As an aside, it seems hard for me to follow any argument that a mortgage $200K underwater, or requiring a family to forgo then next 5 years of their ability to build any equity at all and leaving their family utterly exposed to even the slightest financial disruption is within a good faith level of expected performance. $200K is serious money for any individual. Five years is a significant and unrecoverable fraction of a family's entire financial life.

I would argue that in this situation, both parties have a moral obligation to try and renegotiate a mutually agreeable compromise.

I think the evidence that an actual *moral* obligation exists, begins with the observation that no legal requirement exists.

Yet... There remains some ineffable impelling force that the parties should come together to explore a mutually agreeable solution to the problem. It doesn't rise to the level of compelling the parties to cooperate. But, I would ask the reader to consider an unsupportable contract they have known in the past to see if they don't sense even a whisper of an internal voice that the two parties should at least discuss the alternatives.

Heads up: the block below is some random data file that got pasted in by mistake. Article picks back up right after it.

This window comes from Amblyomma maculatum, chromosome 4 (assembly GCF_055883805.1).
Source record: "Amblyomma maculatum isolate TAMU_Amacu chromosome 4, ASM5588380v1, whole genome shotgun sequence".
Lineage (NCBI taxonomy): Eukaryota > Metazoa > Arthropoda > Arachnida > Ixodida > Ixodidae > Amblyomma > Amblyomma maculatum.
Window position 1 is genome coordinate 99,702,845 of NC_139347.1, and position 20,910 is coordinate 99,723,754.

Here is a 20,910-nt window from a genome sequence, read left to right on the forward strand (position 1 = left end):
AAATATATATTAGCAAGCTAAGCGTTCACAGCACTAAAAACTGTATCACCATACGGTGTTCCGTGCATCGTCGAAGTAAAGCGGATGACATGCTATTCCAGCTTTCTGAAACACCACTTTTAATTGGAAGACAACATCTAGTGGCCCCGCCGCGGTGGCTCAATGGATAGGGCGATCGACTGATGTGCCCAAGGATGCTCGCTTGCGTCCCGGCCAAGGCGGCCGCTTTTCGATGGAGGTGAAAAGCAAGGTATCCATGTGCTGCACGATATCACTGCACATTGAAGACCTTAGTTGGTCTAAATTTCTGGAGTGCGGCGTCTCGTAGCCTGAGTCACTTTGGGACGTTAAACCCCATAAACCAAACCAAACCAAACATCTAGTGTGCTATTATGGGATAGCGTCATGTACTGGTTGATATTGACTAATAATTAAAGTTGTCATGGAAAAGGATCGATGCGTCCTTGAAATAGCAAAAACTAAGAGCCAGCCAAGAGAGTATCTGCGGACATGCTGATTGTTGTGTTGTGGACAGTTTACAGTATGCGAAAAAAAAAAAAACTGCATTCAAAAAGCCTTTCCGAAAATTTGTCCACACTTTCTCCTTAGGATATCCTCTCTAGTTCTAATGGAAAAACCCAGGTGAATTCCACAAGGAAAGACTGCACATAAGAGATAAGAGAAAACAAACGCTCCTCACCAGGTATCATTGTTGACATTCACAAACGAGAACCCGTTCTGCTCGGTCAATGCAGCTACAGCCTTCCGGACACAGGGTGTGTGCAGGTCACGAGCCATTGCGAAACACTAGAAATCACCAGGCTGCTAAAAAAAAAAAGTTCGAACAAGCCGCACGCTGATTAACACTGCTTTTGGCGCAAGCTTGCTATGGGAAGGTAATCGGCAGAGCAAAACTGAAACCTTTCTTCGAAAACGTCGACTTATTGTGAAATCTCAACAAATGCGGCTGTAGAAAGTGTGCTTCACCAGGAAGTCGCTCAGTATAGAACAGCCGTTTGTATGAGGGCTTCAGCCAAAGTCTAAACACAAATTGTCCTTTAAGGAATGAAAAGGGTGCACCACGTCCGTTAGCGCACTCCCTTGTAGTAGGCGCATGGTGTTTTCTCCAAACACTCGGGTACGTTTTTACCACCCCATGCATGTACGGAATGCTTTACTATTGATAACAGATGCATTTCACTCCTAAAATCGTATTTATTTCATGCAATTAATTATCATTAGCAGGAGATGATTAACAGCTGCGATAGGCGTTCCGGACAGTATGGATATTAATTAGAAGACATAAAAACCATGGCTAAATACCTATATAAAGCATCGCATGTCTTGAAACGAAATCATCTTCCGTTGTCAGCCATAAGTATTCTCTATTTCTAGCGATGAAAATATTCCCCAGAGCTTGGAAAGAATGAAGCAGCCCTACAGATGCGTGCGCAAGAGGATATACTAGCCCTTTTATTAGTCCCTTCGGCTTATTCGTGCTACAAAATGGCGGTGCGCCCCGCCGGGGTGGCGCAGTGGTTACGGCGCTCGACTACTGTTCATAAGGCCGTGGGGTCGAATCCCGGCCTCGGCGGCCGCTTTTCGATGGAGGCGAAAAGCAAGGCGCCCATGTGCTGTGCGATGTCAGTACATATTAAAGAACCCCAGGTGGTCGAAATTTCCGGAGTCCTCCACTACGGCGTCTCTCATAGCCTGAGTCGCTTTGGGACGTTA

I believe this impelling force that can be sensed is the very moral obligation that exists between parties to a contract.

They don't have a moral obligation to find a compromise. Many times, no mutually agreeable compromise exists. But, I argue this is a real, moral obligation for the parties to work together in good faith to find a better arrangement for both parties.

Now, if the parties cannot find a compromise for any reason, even simply choosing not to participate at all in the discussion, the moral obligation is extinguished.

At that point, the parties should each be expected to maximize their self interests individually with whatever means the contract and the controlling law allow.

The reader imagining the moment a contract renegotiation falls apart may feel that sense of a cord bringing the parties to the table falling away or being cut. I believe that is the feeling of the moral obligation of the contract terminating, the sense that the relationship between the parties is now in a very different place. I would argue further that this internally sensed change betrays the existence of the supra-legal ineffable connection I noted before, the moral obligation of contracts.

Once a contract becomes unsupportable, and either party decides there is no acceptable compromise, all of the requirements for moral agency is extinguished. At that point, as many many respondents have noted, the contact is purely "just business."

Moral Agency in Strategic Default